Politicians are doing more to combat climate change than they are given credit for, according to a report.
It says 32 out of 33 countries surveyed have introduced, or are producing, significant climate-related laws.
Out of these, 18 nations are making "significant" progress, with some emerging economies taking a lead.
The Globe group of parliamentarians, which published the report, admits that emissions are still growing at a dangerous level.
But Globe president John Gummer, the former Environment Secretary, says progress on a national level gives some cause for optimism.
"The tide is beginning to turn decisively on tackling climate change, the defining material challenge of this century," he said.
"This is a game-changing development …taking place across each and every continent."
The study on climate legislation is the third from Globe International, a group concerned with environmental issues.
It says the document is the most comprehensive audit across major developed and emerging economies. It has been produced with the Grantham Research Institute at the London School of Economics (LSE).
Representatives of 33 countries will attend the launch at the first Globe Climate Legislation Summit, to be held in London on 14-15 January.
The report says approaches and priorities for climate-related legislation differ from country to country, adding that they are inspired by climate change, energy efficiency, energy security or competitiveness.
But the authors say legislative changes are producing similar results - improved energy security, greater resource efficiency and cleaner, lower-carbon economic growth.
It says these national law changes are creating the mechanisms to measure, report and verify emissions - a pre-requisite for a comprehensive global climate treaty that countries have agreed to settle in 2015.
And it says actions at a national level will offer world leaders the political space to go further and faster in the UN negotiations.
The report lists highlights in 2012 as including:
- Mexico passing a climate change law with a target to reduce greenhouse gases by 30% against business as usual by 2020,
- South Korea agreeing an emissions trading scheme,
- Bangladesh passing the Sustainable and Renewable Energy Act,
- China beginning to draft its national climate change law
- and local legislation in Shenzhen to manage emissions.
Waste not, want not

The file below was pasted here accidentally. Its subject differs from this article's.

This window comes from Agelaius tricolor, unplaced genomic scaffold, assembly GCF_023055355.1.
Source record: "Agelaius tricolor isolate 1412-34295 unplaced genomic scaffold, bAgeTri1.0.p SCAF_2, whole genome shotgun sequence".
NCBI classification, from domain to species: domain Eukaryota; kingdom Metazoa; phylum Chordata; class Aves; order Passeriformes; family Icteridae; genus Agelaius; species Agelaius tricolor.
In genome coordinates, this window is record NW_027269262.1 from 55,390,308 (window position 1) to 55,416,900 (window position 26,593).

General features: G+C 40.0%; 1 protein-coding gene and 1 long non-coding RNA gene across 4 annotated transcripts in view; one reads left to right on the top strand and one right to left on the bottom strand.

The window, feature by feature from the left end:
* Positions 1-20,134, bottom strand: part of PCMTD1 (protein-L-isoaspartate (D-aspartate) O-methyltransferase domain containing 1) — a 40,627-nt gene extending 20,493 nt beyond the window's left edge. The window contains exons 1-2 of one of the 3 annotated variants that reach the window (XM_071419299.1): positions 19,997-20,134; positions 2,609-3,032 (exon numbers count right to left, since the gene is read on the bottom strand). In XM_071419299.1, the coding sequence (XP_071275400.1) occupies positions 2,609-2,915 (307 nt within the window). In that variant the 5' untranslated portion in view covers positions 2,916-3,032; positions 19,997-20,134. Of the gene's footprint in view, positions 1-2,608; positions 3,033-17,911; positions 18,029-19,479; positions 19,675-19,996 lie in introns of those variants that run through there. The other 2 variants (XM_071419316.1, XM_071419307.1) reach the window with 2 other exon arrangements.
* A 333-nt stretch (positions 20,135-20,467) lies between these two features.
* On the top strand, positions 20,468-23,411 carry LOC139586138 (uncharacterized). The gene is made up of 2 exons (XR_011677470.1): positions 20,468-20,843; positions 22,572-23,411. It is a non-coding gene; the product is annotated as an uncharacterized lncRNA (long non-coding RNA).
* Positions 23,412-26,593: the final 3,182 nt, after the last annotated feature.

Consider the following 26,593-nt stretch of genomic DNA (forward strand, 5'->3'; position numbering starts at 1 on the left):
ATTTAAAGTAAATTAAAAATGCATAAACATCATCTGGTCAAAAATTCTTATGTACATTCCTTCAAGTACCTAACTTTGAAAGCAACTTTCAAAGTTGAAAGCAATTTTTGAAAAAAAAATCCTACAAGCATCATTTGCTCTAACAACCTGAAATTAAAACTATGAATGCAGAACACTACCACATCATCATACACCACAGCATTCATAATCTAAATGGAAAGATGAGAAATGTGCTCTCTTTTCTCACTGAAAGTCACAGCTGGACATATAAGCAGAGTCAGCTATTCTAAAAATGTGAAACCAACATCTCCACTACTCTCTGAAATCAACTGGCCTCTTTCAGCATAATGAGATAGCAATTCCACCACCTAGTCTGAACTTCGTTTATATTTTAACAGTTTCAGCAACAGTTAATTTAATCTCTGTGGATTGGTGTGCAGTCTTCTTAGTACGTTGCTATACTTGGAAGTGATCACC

Sceptics will point out that many of the legislative changes have been introduced because it makes business sense to waste less energy.
What's more these changes are way off the pace scientists say is needed to stave off potentially dangerous climate change. The World Bank warned recently that temperatures might rise by a catastrophic 4C (7F) above pre-industrial levels, given the rate of political progress.
There is also a difference between politicians making promises and actually keeping them, as the Kyoto Protocol proved when Canada simply withdrew after missing its targets.
And, apart from the UK - with its world-leading Climate Change Act - it is hard to find many nations willing to commit themselves to protecting the climate through to 2050 irrespective of their competitors' actions.
Co-author Sam Fankhauser from LSE told BBC News: "Obviously there is a pain threshold beyond which countries won't go - but they have mandated more than just 'win-win' targets.
"See the Chinese carbon intensity target of 45%, which requires policy effort. If you make the right assumptions about future UK economic growth, China's target may well be stricter than the UK's."
Adam Matthews, secretary of Globe, told BBC News that movements at national level were genuinely significant.
"I think this reflects a more fundamental shift in how international politics is working," he said.
"Look at UN process - Rio/Copenhagen/Doha - the process does not lead the legislation, in fact I would argue quite the reverse.
"When a critical mass of countries have moved sufficiently forward you will see the process take its next major step.
"The main reason is that the changes that need to take place are about economic management of the economy and these are not going to be determined by environment ministers in an international process - but by nations on their own terms.
"When they have done so there will be greater capacity for the international process to move forward.
"Look at China, they are developing significant national measures under no obligation from the international process - this is because they recognise the threat of climate change to their people and their stability.
"They also they see the opportunity of moving promptly and at scale. You will only see an acceleration of this, which in turn will flow through to the negotiations."
Environmentalists dismayed at the gridlock in the UN's climate process will be heartened by progress at a national level.
But if they need a reality check, they might turn to a recent report from US think-tank World Resources Institute. It reveals plans for 1,199 power stations fuelled by coal.